The new school of clout-chasing media has been called out by Van Lathan for robbing Hip Hop of authentic conversations with its leading artists.

He tackled the dicey subject of entertainers skirting around opportunities to discuss more hard-hitting issues within the culture to instead ride the wave of non-Hip Hop-related platforms who have turned emcees into viral topics and diluted the impact of veteran Hip Hop journalists. While on the “Bootleg Kev Podcast,” Lathan lamented that a disservice is being done to both parties — the artists and outlets whose mission it is to showcase the genre.

“It is incumbent upon Hip Hop artists to do interviews with Hip Hop media because that feeds the ecosystem,” said the former TMZ producer. “They have to do Hip Hop media. There’s no — I’m telling you, if you are a rap artist and you are a big rap artist, you have to do traditional Hip Hop media… You have to do it all the time.”

Lathan explained that artists have a “[cultural] responsibility to invest back into the media, and number two, they feed the ecosystem of Hip Hop because… the people who look like Bobbi (Althoff), they gon’ eat off Hip Hop regardless… The question is whether or not the Black people, and not just Black but the people in Hip Hop media, whether they’re going to eat off of it.”

Bobbi Althoff, host of “The Really Good Podcast,” came under fire when viral chats with Drake, Offset and Funny Marco were interpreted as her using a schtick to capitalize on Black Hip Hop fans’ viewership with no real investment in the community or interest in her Black guests.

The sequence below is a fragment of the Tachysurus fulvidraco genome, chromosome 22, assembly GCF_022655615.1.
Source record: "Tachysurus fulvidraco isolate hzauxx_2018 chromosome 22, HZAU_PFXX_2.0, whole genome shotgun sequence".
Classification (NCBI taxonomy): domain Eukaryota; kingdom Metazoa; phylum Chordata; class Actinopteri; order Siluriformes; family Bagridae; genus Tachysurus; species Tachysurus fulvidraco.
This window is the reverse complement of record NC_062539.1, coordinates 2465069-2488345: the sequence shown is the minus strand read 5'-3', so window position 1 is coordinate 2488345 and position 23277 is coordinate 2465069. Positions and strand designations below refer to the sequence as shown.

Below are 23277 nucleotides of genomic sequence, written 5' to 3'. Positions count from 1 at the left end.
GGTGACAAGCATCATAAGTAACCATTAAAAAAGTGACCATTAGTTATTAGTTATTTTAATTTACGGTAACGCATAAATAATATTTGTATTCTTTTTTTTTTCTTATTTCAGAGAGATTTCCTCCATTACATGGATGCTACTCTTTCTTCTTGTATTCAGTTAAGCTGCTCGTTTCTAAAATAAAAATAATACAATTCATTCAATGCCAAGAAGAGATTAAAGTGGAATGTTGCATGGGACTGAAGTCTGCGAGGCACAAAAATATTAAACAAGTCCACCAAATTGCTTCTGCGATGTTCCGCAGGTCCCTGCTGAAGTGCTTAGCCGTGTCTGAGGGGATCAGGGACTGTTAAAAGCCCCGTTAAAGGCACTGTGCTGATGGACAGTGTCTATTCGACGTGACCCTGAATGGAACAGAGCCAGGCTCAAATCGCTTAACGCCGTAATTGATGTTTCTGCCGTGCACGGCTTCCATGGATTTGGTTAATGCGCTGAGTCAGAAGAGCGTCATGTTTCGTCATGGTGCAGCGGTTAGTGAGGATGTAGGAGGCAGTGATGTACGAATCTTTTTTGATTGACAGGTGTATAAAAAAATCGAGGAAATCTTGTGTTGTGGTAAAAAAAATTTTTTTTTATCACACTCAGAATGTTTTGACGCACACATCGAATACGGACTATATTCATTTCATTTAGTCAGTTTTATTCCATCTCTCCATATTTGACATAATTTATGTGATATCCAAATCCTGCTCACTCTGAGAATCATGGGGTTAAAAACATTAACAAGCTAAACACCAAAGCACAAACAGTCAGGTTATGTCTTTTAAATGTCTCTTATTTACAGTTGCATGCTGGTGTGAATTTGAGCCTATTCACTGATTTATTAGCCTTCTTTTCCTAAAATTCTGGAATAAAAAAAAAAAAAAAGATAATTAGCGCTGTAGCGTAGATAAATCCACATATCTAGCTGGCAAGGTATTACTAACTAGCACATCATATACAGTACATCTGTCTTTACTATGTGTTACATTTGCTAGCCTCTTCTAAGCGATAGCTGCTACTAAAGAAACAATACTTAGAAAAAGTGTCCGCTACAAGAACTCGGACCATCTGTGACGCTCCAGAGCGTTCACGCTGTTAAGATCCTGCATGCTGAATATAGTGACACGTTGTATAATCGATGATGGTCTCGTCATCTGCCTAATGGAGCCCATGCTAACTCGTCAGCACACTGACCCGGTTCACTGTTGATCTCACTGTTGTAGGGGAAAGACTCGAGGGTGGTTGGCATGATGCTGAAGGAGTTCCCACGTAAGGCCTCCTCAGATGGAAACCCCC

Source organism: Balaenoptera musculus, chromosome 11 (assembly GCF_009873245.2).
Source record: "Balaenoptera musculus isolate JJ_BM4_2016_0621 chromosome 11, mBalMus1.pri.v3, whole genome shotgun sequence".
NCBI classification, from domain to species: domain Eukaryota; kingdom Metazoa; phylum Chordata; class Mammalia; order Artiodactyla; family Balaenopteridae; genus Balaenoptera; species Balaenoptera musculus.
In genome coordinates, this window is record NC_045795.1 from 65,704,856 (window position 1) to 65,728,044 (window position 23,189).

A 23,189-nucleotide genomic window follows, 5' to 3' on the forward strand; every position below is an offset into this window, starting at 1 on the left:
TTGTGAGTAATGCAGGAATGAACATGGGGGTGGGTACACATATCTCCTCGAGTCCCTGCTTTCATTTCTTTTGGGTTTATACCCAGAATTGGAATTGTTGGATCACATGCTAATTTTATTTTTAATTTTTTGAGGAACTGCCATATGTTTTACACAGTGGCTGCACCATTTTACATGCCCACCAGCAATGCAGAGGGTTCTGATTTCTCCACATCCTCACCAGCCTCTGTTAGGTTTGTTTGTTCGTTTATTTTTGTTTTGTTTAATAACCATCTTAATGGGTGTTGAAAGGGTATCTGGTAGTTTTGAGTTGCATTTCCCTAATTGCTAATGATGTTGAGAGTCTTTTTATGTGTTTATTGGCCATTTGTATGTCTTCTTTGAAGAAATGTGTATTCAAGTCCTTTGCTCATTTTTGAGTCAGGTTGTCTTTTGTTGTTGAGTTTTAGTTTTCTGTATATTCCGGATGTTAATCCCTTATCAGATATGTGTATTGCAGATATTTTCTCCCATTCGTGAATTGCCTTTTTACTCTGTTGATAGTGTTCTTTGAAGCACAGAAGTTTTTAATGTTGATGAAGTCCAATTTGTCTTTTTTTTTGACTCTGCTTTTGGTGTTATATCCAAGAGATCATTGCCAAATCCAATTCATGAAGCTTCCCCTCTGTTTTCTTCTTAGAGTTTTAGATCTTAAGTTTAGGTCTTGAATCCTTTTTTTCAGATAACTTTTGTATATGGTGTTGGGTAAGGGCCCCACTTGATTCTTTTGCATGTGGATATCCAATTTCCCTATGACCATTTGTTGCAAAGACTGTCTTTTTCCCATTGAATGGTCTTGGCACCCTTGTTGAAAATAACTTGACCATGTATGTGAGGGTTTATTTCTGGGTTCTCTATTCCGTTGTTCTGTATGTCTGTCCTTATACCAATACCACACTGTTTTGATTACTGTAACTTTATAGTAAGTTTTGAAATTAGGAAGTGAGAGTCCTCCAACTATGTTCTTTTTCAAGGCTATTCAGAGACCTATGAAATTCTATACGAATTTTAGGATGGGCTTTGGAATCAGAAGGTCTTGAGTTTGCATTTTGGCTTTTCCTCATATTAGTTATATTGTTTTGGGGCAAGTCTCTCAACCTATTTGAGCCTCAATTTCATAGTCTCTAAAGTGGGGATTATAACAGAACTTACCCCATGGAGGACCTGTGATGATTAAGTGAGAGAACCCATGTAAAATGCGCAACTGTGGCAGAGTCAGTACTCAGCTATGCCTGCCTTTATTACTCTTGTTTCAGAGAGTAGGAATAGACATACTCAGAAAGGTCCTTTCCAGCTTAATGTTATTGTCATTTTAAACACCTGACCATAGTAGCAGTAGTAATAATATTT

In a direct criticism of those who seldom do press with genre-specific outlets, Lathan added, “As hard as they are, they are equally p**sy. And I say they [are] equally p**sy because everybody wanna be Hip Hop, but don’t nobody wanna be Hip Hop. Don’t nobody wanna sit down and answer questions in the way that Hip Hop interviewers ask them… Hip Hop is supposed to be this cultural art form where we don’t dance around, and we get straight to the point.”

He theorized that other artists’ public blunders may be a deterrent to their peers. “They’re afraid to have the conversation, so they would rather go sit down with someone that has a big platform that will treat them [in] a way, to me, that is not culturally authentic than actually have a culturally authentic and powerful conversation with someone that benefits… the entire Hip Hop ecosystem.”

Hear more of the conversation in the video below.